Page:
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Canada has a surface area of 9.98 million sq. kilometers and a volume of 349.46 mllion cubic kilometers while Mercury is the smallest planet but a spherical entity with a surface area of 74.79 million sq. kilometers and a volume of 60.8 billion cubic kilometers. It only makes sense that a planet would be bigger as it is spherical whilst Canada is a flat land mass.
For a more thorough breakdown on what makes these bodies as big as they are, continue reading as it will be discussed in more detail below.
How Big Is Canada?
Canada is one of the world’s largest countries, second only to the vast expanse of Russia. Still, with a population of just over 38 million, it remains one of the least densely populated countries, with more than 10 million people.
Canada has a total area of 9,984,670 sq. km, which encompasses its land mass and vast stretches of water. This country possesses an estimated 31,752 lakes, giving it the greatest number of lakes of any country in the world – they account for 9% of the country’s total surface area.
Without these, Canada would be smaller than both China and the US, possessing a land area of “just” 9,093,510 sq. km.
Canada has a width of 5,514km between its most extreme easterly point of Cape Spear across to the Yukon and Alaska boundaries. Its height – from Cape Columbia to Ontario – is 4,634km at its peak. And it has the longest coastline in the world, stretching over 240,000km. Canada is so big that the UK could fit inside it over 40 times.
Canada’s border with the USA is the longest in the world, with a length of 8,891km; this also holds the title for the longest undefended boundary in the world. In addition, the sheer size of Canada means that it borders three oceans: the Atlantic, the Pacific, and the Arctic. And from east to west, the country covers six time zones.
Roughly 24% of Canada’s total land area comprises mountains, with the tallest peak being Mount Logan which reaches a height of 5,959 meters. Still, the vast number of lakes reduces the average thickness of Earth’s crust. Scientists estimate that the thinnest strips of crust are around 29 km thick. But the average thickness is between 30 and 40 km.
If we take the average thickness to be 35 km and multiply it by the total surface area, we can calculate the estimated volume of Canada to be around 349,463,450 cubic km.
Canada’s diverse physical geography encompasses towering mountains, rolling plains, and expansive lakes. The Canadian Shield is a northern hilly region of swamps and lakes that contains some of the oldest rocks in the world. Further north, ice and snow dominate the landscape in the glacial Arctic regions.
How Big Is Mercury?
Mercury is the smallest planet in the Milky Way, with a diameter of 4,878km – around 50% larger than the diameter of Mercury. At only two-fifths the size of Earth, Mercury is even smaller than the largest moons in our solar system, Ganymede and Titan.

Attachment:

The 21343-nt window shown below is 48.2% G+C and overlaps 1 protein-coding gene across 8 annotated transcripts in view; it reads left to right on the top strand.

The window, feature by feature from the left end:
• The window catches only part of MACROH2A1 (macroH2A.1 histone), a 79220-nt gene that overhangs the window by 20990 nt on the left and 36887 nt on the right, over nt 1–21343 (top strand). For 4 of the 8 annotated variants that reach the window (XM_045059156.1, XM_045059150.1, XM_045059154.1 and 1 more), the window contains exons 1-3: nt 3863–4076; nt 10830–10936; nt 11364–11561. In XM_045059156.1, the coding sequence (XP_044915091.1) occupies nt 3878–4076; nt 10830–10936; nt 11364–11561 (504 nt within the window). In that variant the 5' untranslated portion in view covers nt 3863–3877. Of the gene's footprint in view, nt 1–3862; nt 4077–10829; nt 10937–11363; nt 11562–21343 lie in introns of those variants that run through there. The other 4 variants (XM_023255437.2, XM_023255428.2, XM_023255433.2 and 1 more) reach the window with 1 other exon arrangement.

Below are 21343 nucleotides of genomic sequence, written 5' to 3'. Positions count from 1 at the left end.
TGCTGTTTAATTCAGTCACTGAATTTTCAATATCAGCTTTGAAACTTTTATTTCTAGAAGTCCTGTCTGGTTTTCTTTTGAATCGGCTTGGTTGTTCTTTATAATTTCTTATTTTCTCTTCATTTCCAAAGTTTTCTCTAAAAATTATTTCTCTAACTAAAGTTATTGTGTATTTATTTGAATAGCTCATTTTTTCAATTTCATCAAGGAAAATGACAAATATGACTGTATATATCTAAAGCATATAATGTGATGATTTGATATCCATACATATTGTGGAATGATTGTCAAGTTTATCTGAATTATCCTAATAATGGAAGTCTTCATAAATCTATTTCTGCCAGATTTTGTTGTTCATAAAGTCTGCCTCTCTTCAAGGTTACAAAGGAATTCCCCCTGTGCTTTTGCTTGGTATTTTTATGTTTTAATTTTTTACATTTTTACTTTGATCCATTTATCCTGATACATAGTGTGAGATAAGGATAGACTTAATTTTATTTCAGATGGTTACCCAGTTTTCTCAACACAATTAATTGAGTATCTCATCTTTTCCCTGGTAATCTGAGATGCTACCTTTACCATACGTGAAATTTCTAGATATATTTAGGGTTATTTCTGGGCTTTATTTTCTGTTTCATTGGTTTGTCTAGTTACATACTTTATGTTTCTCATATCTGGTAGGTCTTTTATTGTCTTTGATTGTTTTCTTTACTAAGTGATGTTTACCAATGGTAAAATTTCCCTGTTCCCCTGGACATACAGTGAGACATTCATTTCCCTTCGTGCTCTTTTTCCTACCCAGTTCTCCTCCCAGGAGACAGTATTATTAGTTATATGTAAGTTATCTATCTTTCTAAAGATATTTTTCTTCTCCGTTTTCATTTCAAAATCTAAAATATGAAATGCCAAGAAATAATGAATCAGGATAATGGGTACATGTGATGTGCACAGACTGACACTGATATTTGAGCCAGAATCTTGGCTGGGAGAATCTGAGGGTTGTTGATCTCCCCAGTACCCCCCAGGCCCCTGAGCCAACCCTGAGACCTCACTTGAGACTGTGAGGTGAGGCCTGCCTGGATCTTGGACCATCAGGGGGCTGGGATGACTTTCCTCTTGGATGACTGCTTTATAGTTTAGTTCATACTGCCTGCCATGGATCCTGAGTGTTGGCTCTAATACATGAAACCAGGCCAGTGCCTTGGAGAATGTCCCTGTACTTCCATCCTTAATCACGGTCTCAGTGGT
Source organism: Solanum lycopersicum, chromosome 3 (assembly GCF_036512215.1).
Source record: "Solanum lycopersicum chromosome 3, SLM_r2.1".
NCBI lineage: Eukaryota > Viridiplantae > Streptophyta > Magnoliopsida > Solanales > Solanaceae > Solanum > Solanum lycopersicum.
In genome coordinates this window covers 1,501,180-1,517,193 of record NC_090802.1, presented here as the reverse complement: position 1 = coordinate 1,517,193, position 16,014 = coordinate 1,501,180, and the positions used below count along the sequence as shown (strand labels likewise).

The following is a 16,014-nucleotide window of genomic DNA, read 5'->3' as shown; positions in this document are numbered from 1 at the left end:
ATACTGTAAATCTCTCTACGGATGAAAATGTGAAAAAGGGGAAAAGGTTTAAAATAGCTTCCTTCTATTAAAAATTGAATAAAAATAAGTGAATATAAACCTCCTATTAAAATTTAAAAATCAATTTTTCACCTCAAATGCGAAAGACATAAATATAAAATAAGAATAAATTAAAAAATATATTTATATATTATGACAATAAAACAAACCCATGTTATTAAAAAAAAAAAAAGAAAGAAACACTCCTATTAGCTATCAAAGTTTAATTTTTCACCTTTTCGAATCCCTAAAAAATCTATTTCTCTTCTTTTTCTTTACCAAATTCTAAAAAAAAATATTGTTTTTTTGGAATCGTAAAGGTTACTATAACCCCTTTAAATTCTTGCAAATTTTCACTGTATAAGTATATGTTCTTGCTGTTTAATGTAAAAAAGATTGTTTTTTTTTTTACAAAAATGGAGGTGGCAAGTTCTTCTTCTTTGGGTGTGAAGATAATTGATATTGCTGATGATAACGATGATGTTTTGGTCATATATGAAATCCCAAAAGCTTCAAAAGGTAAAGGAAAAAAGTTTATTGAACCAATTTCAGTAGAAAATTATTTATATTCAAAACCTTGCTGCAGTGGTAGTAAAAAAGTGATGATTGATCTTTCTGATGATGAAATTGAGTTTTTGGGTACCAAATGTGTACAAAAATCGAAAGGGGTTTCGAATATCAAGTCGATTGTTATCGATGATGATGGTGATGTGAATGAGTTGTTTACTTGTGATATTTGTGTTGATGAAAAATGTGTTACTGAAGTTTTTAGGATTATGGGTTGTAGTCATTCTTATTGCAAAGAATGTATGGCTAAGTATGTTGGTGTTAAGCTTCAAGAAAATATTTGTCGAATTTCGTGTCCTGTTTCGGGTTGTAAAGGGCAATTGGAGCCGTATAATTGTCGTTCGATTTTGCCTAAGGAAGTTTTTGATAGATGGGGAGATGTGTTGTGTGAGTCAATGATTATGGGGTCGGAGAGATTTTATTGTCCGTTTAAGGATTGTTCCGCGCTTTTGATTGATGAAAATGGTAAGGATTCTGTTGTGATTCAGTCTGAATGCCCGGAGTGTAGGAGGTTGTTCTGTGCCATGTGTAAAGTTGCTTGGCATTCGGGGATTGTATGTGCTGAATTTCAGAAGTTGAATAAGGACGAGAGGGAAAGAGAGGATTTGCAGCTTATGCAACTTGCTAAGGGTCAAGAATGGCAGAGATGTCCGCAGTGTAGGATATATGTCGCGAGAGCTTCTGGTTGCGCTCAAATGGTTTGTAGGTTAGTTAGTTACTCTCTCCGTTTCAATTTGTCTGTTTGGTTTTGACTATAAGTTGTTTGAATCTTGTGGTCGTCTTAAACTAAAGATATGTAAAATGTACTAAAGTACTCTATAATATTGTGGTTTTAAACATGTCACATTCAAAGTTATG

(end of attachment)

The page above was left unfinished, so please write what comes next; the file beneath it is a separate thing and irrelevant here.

This planet is a similar size to our moon and is only 58 million kilometers from the Sun, which means that the Sun would appear three times larger if we were standing on Mercury compared to standing on Earth. And because of this proximity, surface temperatures reach as high as 430 degrees Celsius during the day.
This rocky planet possesses an iron core that comprises a large part of the interior; it accounts for around three-quarters of Mercury’s diameter. Approximately 70% of Mercury’s weight is attributed to its iron, with the core a similar size to our moon. Atop the core sits a rocky mantle of approximately 55km in thickness.
The surface of Mercury is similar to that of our moon, with a number of impact craters caused by meteorite collisions. Some of the most significant impact basins include Caloris (with a diameter of 1,550km) and Rachmaninoff (with a diameter of 306km), created by early asteroid impacts.
Mercury has many areas of smooth terrain, along with cliffs that stretch for hundreds of kilometers and reach up to a mile into the sky. These cliffs were formed over billions of years as Mercury’s interior cooled and contracted.
And NASA’s research into these cliff-like landforms – or scarps – shows that Mercury continues to shrink. The size of the scarps displays their youth and suggests that Mercury is still tectonically active, just like Earth. As the interior continues to cool, the planet will continue to contract.
The surface area of Mercury is around 74,797,000 square kilometers, more than 8 times the surface area of the country of China.
Furthermore, Mercury is spherical in shape so it’s overall volume would blow the value of any if not all countries and continents on Earth, out of the water.
This is because Mercury’s volume of 60.8 billion cubic kilometers makes it so Canada’s volume doesn’t even come close to the cubic measure of even the smallest planet in our solar system.
Although Canada is the second largest country on Earth, other than diameter, there isn’t any metric in which Canada truly outshines Mercury’s size.
In regards to volume Mercruy is 7.5 times bigger and in terms of volume, Mercury absolutely dominates being 170 times that of Canada.